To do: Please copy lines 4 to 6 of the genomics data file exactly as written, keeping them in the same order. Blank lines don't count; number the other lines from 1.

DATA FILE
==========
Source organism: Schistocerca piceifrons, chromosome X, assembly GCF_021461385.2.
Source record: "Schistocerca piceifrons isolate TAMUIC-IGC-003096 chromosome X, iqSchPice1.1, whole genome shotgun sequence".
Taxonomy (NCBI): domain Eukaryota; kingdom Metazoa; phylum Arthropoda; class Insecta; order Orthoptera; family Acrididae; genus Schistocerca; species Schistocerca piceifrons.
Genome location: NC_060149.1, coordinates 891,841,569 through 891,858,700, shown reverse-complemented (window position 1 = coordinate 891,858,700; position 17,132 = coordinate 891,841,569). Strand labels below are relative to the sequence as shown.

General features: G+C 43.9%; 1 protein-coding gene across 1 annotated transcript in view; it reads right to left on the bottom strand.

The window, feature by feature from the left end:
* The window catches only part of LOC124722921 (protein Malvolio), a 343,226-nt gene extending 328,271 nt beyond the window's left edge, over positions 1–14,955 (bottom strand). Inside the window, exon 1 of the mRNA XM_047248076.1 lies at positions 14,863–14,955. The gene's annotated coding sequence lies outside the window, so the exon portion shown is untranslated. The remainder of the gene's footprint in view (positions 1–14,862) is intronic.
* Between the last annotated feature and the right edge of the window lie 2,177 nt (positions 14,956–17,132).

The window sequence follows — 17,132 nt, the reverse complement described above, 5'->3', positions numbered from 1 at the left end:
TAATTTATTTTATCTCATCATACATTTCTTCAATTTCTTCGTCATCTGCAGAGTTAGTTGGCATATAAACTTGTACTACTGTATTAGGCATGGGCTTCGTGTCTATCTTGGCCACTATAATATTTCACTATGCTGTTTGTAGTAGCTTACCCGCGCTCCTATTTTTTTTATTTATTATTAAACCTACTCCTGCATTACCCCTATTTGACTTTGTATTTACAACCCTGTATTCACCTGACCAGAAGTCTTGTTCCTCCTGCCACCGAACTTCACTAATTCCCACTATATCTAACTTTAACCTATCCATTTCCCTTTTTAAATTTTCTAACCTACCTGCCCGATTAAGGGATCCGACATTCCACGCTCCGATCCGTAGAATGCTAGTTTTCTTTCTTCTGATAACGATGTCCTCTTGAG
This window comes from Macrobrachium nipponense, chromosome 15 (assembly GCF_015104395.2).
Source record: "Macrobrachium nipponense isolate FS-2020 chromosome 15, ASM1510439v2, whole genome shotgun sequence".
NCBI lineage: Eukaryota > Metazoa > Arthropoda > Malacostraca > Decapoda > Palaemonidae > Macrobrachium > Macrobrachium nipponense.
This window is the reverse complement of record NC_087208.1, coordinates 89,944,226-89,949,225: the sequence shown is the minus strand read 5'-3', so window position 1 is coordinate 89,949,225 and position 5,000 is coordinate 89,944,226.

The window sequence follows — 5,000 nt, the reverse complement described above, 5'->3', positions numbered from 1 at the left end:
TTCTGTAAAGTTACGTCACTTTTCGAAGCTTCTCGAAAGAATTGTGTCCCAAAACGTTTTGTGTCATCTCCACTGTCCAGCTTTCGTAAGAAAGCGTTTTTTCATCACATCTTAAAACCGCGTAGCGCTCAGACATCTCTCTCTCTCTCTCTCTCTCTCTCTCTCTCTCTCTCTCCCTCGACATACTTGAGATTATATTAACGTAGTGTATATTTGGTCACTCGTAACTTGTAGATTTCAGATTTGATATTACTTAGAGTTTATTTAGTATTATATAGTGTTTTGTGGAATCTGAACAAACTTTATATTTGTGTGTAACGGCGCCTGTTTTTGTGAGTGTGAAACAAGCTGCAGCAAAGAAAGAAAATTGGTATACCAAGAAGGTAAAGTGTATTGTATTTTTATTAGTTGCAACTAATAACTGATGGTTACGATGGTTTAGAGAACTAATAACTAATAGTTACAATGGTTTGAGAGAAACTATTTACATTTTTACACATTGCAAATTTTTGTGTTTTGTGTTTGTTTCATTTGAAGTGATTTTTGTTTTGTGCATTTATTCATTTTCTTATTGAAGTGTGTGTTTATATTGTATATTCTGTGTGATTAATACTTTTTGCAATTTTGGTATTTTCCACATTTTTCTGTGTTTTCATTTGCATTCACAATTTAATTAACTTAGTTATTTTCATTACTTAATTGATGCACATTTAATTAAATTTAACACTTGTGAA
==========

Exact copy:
Genome location: NC_060149.1, coordinates 891,841,569 through 891,858,700, shown reverse-complemented (window position 1 = coordinate 891,858,700; position 17,132 = coordinate 891,841,569). Strand labels below are relative to the sequence as shown.

General features: G+C 43.9%; 1 protein-coding gene across 1 annotated transcript in view; it reads right to left on the bottom strand.

The window, feature by feature from the left end: